3 different requests multiplexed over a single TCP connection

As long as connections are behind the same hostname, turning on HTTP/2 will give us as many requests as we want over the same connection!

There is another implication here for SSE . Since an SSE stream is just a long-running HTTP request, we can have as many individual SSE streams as we want over the same connection. We can send messages from a server to and from the client AND from a client to and from a server.

SSE and Envoy

We have a sweet setup here so far  —  HTTP/2 provides the efficient data transport layer, while SSE gives us a native web API and messaging format for the client.

Now, I was curious if I could get this working in a distributed system, where the server(s) and client are deployed in individual containers behind a gateway or “edge” proxy. This proxy handles all incoming requests and routes them to the appropriate place, which is important because it lets us put everything behind the same hostname (“example.com” in the diagram below). That way, we can take advantage of a multiplexed connection. Here’s the setup:

3 servers returning requests over a single connection behind an Envoy proxy

3 servers returning requests over a single connection behind an Envoy proxy

You can see we have two event streams multiplexed over a single connection, AND we’re getting the static assets (index.html) over that connection as well!

I’ve reproduced this setup in a small docker-compose  —  two SSE servers pushing out dad jokes every 10 seconds and a client that renders the events in the browser. Try it out for yourself by cloning the repo here and then navigating to https://localhost:8080 with your developer tools open.

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git clone https://github.com/kaitmore/simple-sse
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cd simple-sse
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docker-compose up -d



In your Network tab, you should see requests to our 2 event servers using the h2 protocol, as well as the responses rendered on the page (you might have to wait a moment):

HTTP/2, all requests over one TCP connection

HTTP/2, all requests over one TCP connection

You might be wondering, how do you know the requests/responses are being multiplexed? I see two streams listed there!

Check out the “Connection ID” column, and notice how they’re all the same: 260121. The items listed in your Network tab are requests, not TCP connections. If we were to run this same docker-compose with HTTP/2 disabled, you would see each request has a different connection ID*:

*Well… kinda. localhost (index.html) and the first event stream actually have the same connection ID because after index.html is returned, that connection is freed up to be reused by the next request.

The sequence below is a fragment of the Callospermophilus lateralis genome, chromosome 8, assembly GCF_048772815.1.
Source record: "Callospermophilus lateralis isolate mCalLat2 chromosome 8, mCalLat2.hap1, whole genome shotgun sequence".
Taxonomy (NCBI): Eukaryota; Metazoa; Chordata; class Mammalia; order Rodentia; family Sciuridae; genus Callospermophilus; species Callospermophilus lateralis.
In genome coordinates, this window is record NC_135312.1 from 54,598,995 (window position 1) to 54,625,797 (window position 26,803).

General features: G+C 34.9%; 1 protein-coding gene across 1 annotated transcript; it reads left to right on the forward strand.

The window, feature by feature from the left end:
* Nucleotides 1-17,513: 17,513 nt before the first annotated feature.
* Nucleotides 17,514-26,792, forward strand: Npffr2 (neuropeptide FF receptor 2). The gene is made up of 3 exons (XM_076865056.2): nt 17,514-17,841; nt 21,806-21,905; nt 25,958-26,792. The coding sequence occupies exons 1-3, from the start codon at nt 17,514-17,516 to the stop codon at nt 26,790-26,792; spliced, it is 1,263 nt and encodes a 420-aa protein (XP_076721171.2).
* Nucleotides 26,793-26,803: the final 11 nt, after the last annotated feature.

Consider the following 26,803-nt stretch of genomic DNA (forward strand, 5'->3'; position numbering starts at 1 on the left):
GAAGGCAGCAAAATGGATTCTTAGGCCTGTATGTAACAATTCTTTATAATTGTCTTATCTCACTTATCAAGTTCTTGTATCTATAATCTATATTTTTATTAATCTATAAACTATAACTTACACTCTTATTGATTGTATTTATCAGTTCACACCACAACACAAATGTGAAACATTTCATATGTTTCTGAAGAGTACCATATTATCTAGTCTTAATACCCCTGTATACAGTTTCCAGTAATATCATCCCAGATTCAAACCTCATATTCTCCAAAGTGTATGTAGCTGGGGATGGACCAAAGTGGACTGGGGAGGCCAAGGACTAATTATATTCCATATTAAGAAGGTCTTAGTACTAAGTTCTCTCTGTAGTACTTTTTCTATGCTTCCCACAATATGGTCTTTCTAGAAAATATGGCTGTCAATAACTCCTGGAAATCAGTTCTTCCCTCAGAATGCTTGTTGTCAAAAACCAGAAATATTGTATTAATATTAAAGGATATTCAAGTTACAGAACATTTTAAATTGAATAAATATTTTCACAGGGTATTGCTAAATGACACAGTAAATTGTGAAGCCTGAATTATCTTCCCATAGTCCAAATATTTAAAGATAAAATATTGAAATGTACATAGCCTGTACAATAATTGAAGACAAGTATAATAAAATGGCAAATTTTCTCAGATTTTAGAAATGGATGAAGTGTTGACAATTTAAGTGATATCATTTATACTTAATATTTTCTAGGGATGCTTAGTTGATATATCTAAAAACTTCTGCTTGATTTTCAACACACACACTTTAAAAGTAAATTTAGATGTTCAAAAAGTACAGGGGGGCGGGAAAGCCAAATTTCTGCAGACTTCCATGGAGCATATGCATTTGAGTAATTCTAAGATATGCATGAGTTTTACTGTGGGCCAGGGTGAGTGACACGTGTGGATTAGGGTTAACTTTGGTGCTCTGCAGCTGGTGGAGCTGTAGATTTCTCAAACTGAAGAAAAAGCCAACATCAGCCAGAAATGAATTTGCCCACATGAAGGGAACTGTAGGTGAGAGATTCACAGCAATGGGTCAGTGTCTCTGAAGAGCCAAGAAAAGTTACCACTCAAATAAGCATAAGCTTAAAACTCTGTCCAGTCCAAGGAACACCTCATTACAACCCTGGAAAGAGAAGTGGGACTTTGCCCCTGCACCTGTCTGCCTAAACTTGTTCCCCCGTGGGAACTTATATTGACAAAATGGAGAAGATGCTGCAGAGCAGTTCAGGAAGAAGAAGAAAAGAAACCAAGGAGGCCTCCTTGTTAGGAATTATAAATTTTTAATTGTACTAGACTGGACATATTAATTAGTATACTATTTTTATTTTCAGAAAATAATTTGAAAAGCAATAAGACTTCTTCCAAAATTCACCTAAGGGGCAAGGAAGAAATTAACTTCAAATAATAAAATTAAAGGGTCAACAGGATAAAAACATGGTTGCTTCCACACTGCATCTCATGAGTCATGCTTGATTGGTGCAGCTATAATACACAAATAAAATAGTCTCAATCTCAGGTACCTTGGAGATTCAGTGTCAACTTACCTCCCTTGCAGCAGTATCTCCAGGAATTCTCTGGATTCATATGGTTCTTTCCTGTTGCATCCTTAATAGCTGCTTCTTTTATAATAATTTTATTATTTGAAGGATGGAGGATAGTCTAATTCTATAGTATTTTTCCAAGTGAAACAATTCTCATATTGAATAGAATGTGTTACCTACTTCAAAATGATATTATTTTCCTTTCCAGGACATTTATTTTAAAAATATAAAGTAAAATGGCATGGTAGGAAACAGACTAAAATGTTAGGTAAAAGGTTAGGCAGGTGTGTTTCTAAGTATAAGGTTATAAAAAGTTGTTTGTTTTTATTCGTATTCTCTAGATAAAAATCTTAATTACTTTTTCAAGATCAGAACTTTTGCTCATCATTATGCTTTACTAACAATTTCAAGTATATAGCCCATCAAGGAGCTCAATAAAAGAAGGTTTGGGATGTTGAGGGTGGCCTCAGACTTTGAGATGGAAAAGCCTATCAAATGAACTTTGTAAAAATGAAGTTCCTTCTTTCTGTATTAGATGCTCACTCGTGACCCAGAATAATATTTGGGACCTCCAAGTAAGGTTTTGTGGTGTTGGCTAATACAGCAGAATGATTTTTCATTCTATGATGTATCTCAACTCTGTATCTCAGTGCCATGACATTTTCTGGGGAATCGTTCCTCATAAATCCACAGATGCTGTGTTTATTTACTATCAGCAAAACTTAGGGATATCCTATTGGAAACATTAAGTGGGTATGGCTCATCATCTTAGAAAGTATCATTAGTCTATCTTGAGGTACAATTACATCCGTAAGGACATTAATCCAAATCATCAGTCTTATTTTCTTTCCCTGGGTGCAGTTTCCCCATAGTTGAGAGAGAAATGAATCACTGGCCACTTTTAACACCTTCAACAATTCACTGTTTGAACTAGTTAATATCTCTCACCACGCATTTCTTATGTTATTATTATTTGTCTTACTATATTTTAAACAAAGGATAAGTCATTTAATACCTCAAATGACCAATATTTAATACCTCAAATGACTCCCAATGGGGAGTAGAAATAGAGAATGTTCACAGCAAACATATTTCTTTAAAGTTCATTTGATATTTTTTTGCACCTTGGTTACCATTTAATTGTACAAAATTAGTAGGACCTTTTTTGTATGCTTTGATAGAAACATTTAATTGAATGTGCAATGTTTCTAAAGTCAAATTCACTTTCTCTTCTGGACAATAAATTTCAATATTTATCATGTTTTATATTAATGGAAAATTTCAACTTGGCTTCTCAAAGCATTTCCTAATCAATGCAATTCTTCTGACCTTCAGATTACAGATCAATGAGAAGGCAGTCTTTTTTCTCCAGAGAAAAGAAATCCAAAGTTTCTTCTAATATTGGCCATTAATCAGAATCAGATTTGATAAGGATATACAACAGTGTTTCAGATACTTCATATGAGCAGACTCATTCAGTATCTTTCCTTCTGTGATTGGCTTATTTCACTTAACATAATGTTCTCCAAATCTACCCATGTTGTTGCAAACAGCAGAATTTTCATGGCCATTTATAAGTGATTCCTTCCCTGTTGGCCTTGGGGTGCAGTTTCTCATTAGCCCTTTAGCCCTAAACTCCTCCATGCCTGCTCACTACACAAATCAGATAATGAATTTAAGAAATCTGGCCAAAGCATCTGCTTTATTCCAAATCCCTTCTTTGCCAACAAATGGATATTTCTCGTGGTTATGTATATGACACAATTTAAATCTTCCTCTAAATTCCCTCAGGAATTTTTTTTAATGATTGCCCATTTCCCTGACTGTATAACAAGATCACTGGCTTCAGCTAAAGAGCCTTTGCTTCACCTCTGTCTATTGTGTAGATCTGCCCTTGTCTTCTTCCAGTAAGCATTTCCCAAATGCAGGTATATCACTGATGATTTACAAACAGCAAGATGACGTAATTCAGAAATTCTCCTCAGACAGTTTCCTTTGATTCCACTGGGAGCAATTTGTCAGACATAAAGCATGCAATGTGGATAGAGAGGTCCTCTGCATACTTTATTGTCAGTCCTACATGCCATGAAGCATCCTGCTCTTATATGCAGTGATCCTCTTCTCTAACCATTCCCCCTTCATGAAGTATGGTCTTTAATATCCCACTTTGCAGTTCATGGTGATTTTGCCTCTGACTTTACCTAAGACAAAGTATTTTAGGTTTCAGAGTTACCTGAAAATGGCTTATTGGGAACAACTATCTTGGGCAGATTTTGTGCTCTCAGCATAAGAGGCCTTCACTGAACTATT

HTTP/1.1, each request gets its own TCP connection

HTTP/1.1, each request gets its own TCP connection

Envoy Configuration

Configuring Envoy to work with SSE took a bit of experimentation. You can see the final configuration here.

Enabling HTTP/2

The first thing I needed to do was enable HTTP/2. According to Envoy’s docs, the alpn_protocolsfield needs to be set anywhere that has a tls_context* so that it will accept HTTP/2 connections. I also found it was necessary to set http2_protocol_options on every cluster that wants HTTP/2, even though I wasn’t specifying any options.

*HTTP/2 requires TLS

Configuring Timeouts

Once I had http/2 enabled, I quickly noticed something funky was going on. A new event stream seemed to be created every 10–15 seconds. The waterfall shows that the connection is indeed dropped so the browser tries to reconnect:

Connection dropped after reconnection attempt

Connection dropped after reconnection attempt

After some googling I stumbled upon this little gem in the Envoy docs FAQ:

“This [route-level] timeout defaults to 15 seconds, however, it is not compatible with streaming responses (responses that never end), and will need to be disabled. Stream idle timeouts should be used in the case of streaming APIs as described elsewhere on this page.”

Updating all the route definitions to disable timeouts solved the issue:

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routes:
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match:
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prefix: "/"
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route:
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cluster: client
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timeout: 0s # Disable the 15s default timeout



Another timeout to note is the stream_idle_timeout, which controls the amount of time a connection can stay open without receiving any messages. The default is 5m and can be disabled in the same way as the route-level timeout above.

Wrapping up

Server-sent events give us a robust alternative to polling with a built-in web API, automatic reconnects, custom events, and HTTP/2 support. Pairing SSE with Envoy as a gateway lets us take advantage of that HTTP/2 support by proxying to different streaming servers under a single hostname  —  reducing network chatter and speeding up our UI.

Footnote: HTTP/2’s Server Push vs. SSE

When I was first learning about HTTP/2 and SSE, I kept reading about “HTTP/2 server push” and I didn’t quite understand how these things related. Are they the same? Are they competing technologies? Can they be used together?

Turns out, they are different. Server push is a way to send assets to a client before they ask. A common example would be a frontend that requests index.html. The server sends back this requested file, but instead of the browser parsing and requesting other resources in index.html, the server already knows what the client wants and “pushes” out the rest of the static assets  —  like style.css and bundle.js. Instead of 3 calls to the server for each of these assets, it’s done over one HTTP connection. Server push is taking advantage of the same underlying technology but the use case is slightly different.


Further Reading

Topics:
http ,https ,security ,tcp/ip ,web socket